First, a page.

When you only feel passion towards a person, but do not experience much intimacy with them and do not feel committed to them, we speak of infatuated love. Love at first sight is infatuation, and it can develop as quickly as it can disappear again.
Walter met Elaine at work. One look was enough to change his life: He feel madly in love with her. Suddenly, he could not concentrate on his work anymore – all he could think about was Elaine. She knew about his feelings but did not return them. Whenever Walter tried to start a conversation with Elaine, she moved on as quickly as possible.
The way Walter stared at her and persistently sought contact with her made Elaine uncomfortable. In contrast, Walter couldn’t help but think about Elaine, and his work began to suffer because he did not think about anything else but her. He was a man obsessed. At some point, Elaine moved away. Walter tried to keep in touch with her, but after several unanswered love letters, he gave up.
When you are committed to a relationship with someone without experiencing much intimacy or passion with that person, we speak of empty love. This kind of love is often found in relationships that started out with feelings of intimacy and/or passion but which got lost somewhere along the way. There is nothing to hold the relationship together except the commitment towards each other.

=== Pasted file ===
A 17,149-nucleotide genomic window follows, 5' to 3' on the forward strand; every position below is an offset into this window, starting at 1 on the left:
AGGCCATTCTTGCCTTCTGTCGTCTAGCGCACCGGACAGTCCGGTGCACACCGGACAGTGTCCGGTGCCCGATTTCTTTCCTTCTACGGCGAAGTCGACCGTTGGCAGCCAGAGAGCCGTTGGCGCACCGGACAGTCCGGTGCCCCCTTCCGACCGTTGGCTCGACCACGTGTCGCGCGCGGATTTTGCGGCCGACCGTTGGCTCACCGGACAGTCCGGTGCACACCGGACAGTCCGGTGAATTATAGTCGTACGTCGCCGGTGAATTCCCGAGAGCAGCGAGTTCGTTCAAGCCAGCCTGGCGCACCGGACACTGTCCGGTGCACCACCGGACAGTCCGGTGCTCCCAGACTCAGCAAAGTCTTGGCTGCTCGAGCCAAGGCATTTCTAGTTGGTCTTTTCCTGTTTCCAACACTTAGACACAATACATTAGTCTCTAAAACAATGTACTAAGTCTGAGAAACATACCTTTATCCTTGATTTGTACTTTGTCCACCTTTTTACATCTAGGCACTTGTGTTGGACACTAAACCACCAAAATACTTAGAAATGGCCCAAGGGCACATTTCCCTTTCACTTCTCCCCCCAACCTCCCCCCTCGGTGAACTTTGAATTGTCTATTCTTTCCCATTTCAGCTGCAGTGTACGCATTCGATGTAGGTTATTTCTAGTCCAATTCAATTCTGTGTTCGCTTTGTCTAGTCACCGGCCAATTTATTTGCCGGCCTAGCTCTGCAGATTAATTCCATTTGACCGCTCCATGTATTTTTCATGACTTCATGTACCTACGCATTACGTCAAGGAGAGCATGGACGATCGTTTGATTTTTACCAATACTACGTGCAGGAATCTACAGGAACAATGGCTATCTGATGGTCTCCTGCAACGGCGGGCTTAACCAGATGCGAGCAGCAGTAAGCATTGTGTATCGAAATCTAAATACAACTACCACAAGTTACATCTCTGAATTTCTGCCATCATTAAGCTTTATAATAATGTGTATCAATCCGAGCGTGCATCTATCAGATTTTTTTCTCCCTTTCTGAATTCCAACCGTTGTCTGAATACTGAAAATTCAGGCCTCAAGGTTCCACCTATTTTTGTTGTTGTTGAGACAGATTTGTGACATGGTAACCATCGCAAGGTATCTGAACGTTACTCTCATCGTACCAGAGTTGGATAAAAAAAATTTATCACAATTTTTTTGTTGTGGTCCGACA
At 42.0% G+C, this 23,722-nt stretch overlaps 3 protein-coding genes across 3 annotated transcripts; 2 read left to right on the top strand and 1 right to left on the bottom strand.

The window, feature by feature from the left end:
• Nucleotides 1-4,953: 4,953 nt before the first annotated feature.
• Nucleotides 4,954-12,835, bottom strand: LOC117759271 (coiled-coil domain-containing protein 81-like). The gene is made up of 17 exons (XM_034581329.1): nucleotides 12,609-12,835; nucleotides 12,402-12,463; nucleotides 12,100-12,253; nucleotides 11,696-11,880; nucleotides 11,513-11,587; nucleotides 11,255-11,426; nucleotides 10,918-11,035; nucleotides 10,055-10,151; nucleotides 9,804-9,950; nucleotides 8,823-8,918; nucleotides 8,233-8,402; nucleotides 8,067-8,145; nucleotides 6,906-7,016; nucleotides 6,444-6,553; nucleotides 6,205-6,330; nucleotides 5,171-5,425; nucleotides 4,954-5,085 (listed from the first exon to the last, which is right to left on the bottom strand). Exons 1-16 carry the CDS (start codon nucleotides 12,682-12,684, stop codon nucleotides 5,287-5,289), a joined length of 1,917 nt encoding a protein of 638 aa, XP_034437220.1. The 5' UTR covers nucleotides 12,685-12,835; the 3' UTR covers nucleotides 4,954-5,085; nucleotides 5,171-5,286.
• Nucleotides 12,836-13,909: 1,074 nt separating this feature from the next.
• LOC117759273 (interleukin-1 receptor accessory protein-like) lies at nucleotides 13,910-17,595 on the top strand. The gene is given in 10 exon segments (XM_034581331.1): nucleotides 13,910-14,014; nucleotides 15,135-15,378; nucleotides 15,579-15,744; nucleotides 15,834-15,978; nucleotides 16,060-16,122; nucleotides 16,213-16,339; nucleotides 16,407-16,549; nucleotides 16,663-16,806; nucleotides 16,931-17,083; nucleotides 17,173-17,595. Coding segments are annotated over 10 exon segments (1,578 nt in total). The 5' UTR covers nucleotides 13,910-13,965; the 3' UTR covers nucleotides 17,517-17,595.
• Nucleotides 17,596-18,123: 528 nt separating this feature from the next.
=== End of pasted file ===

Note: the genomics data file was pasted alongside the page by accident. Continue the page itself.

Joe and Maude have been married for more than 20 years. For most of those years, Maude has been thinking about getting a divorce but she is afraid she could not make it without Joe’s income. She is also worried that a life without Joe may actually be worse than life with him. Because, in all honesty, life with Joe isn’t that bad. He essentially leaves her alone. Whatever passion they might have once felt for each other was long gone. Maude believes that Joe is seeing other women on the side. There is very little intimacy left between them and they hardly ever talk. Maude often wonders if Joe might leave her, and sometimes even wishes he would. But he seems content with the situation as is, having her wash his clothes, prepare meals, take care of the house and generally do all of the things housewives tend to do. Maude often feels that her life would be completely empty were it not for her children.